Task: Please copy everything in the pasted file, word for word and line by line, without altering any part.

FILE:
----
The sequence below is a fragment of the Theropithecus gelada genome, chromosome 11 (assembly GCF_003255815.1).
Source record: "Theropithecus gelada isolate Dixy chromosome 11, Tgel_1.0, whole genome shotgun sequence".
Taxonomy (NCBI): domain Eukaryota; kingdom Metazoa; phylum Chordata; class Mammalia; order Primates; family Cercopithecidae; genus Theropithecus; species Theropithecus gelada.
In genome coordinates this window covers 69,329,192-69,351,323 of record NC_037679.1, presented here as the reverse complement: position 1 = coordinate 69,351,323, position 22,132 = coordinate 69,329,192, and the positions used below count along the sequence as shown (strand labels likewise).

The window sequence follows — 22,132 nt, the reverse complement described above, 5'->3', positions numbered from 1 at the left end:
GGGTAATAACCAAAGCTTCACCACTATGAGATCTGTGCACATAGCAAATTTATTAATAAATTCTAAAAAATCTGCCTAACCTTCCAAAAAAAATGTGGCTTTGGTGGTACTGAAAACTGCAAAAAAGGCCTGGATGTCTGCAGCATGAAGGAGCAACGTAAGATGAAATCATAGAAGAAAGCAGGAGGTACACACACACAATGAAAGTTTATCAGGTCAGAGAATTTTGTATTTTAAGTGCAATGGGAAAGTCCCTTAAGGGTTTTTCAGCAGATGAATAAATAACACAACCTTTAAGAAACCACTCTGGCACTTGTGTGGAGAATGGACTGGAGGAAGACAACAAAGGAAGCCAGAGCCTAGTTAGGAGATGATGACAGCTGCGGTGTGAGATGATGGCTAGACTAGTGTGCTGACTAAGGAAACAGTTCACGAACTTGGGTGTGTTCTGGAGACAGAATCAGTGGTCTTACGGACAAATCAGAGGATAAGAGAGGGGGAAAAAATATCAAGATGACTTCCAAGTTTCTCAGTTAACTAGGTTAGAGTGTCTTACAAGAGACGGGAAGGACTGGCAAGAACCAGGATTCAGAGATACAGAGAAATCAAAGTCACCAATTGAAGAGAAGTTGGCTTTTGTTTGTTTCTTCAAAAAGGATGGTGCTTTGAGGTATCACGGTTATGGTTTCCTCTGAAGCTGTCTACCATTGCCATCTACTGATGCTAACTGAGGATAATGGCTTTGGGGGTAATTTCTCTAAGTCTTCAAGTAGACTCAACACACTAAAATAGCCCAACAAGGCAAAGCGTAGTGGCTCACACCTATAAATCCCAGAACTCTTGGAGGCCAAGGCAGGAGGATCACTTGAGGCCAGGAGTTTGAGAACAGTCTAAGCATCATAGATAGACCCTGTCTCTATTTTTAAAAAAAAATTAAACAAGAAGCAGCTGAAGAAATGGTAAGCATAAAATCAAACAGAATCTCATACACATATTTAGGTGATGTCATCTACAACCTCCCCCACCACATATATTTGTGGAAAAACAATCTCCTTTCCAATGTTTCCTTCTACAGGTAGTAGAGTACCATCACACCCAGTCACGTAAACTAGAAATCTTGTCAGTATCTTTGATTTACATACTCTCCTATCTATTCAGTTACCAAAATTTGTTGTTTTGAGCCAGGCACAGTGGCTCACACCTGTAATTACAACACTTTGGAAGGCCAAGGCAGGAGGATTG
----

The sequence below is a fragment of the Theropithecus gelada genome, chromosome 11 (assembly GCF_003255815.1).
Source record: "Theropithecus gelada isolate Dixy chromosome 11, Tgel_1.0, whole genome shotgun sequence".
Taxonomy (NCBI): domain Eukaryota; kingdom Metazoa; phylum Chordata; class Mammalia; order Primates; family Cercopithecidae; genus Theropithecus; species Theropithecus gelada.
In genome coordinates this window covers 69,329,192-69,351,323 of record NC_037679.1, presented here as the reverse complement: position 1 = coordinate 69,351,323, position 22,132 = coordinate 69,329,192, and the positions used below count along the sequence as shown (strand labels likewise).

The window sequence follows — 22,132 nt, the reverse complement described above, 5'->3', positions numbered from 1 at the left end:
GGGTAATAACCAAAGCTTCACCACTATGAGATCTGTGCACATAGCAAATTTATTAATAAATTCTAAAAAATCTGCCTAACCTTCCAAAAAAAATGTGGCTTTGGTGGTACTGAAAACTGCAAAAAAGGCCTGGATGTCTGCAGCATGAAGGAGCAACGTAAGATGAAATCATAGAAGAAAGCAGGAGGTACACACACACAATGAAAGTTTATCAGGTCAGAGAATTTTGTATTTTAAGTGCAATGGGAAAGTCCCTTAAGGGTTTTTCAGCAGATGAATAAATAACACAACCTTTAAGAAACCACTCTGGCACTTGTGTGGAGAATGGACTGGAGGAAGACAACAAAGGAAGCCAGAGCCTAGTTAGGAGATGATGACAGCTGCGGTGTGAGATGATGGCTAGACTAGTGTGCTGACTAAGGAAACAGTTCACGAACTTGGGTGTGTTCTGGAGACAGAATCAGTGGTCTTACGGACAAATCAGAGGATAAGAGAGGGGGAAAAAATATCAAGATGACTTCCAAGTTTCTCAGTTAACTAGGTTAGAGTGTCTTACAAGAGACGGGAAGGACTGGCAAGAACCAGGATTCAGAGATACAGAGAAATCAAAGTCACCAATTGAAGAGAAGTTGGCTTTTGTTTGTTTCTTCAAAAAGGATGGTGCTTTGAGGTATCACGGTTATGGTTTCCTCTGAAGCTGTCTACCATTGCCATCTACTGATGCTAACTGAGGATAATGGCTTTGGGGGTAATTTCTCTAAGTCTTCAAGTAGACTCAACACACTAAAATAGCCCAACAAGGCAAAGCGTAGTGGCTCACACCTATAAATCCCAGAACTCTTGGAGGCCAAGGCAGGAGGATCACTTGAGGCCAGGAGTTTGAGAACAGTCTAAGCATCATAGATAGACCCTGTCTCTATTTTTAAAAAAAAATTAAACAAGAAGCAGCTGAAGAAATGGTAAGCATAAAATCAAACAGAATCTCATACACATATTTAGGTGATGTCATCTACAACCTCCCCCACCACATATATTTGTGGAAAAACAATCTCCTTTCCAATGTTTCCTTCTACAGGTAGTAGAGTACCATCACACCCAGTCACGTAAACTAGAAATCTTGTCAGTATCTTTGATTTACATACTCTCCTATCTATTCAGTTACCAAAATTTGTTGTTTTGAGCCAGGCACAGTGGCTCACACCTGTAATTACAACACTTTGGAAGGCCAAGGCAGGAGGATTG